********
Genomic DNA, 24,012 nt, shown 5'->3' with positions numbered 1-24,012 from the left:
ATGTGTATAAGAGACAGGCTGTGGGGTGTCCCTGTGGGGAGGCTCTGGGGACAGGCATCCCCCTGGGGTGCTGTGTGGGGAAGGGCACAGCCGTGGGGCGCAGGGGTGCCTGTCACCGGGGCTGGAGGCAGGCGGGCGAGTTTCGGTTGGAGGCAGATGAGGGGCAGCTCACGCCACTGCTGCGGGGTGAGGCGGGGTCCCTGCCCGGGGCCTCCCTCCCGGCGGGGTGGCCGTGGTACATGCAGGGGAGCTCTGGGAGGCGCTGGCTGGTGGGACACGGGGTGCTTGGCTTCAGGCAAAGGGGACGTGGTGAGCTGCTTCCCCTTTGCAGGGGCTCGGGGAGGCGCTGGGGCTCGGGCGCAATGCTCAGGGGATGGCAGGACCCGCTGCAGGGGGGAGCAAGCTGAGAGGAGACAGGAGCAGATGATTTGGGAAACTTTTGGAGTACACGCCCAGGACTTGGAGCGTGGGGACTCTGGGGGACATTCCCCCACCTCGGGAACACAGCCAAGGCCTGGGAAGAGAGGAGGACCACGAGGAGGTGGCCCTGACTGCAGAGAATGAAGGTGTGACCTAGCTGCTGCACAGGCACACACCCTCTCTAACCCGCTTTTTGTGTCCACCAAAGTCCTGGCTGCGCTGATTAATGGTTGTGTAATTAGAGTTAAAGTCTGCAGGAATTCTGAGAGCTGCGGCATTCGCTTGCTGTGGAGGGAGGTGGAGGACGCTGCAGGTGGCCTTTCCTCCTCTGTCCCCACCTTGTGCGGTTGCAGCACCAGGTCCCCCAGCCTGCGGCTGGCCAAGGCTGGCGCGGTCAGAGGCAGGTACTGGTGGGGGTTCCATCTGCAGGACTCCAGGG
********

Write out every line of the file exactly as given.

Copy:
Genomic DNA, 24,012 nt, shown 5'->3' with positions numbered 1-24,012 from the left:
ATGTGTATAAGAGACAGGCTGTGGGGTGTCCCTGTGGGGAGGCTCTGGGGACAGGCATCCCCCTGGGGTGCTGTGTGGGGAAGGGCACAGCCGTGGGGCGCAGGGGTGCCTGTCACCGGGGCTGGAGGCAGGCGGGCGAGTTTCGGTTGGAGGCAGATGAGGGGCAGCTCACGCCACTGCTGCGGGGTGAGGCGGGGTCCCTGCCCGGGGCCTCCCTCCCGGCGGGGTGGCCGTGGTACATGCAGGGGAGCTCTGGGAGGCGCTGGCTGGTGGGACACGGGGTGCTTGGCTTCAGGCAAAGGGGACGTGGTGAGCTGCTTCCCCTTTGCAGGGGCTCGGGGAGGCGCTGGGGCTCGGGCGCAATGCTCAGGGGATGGCAGGACCCGCTGCAGGGGGGAGCAAGCTGAGAGGAGACAGGAGCAGATGATTTGGGAAACTTTTGGAGTACACGCCCAGGACTTGGAGCGTGGGGACTCTGGGGGACATTCCCCCACCTCGGGAACACAGCCAAGGCCTGGGAAGAGAGGAGGACCACGAGGAGGTGGCCCTGACTGCAGAGAATGAAGGTGTGACCTAGCTGCTGCACAGGCACACACCCTCTCTAACCCGCTTTTTGTGTCCACCAAAGTCCTGGCTGCGCTGATTAATGGTTGTGTAATTAGAGTTAAAGTCTGCAGGAATTCTGAGAGCTGCGGCATTCGCTTGCTGTGGAGGGAGGTGGAGGACGCTGCAGGTGGCCTTTCCTCCTCTGTCCCCACCTTGTGCGGTTGCAGCACCAGGTCCCCCAGCCTGCGGCTGGCCAAGGCTGGCGCGGTCAGAGGCAGGTACTGGTGGGGGTTCCATCTGCAGGACTCCAGGG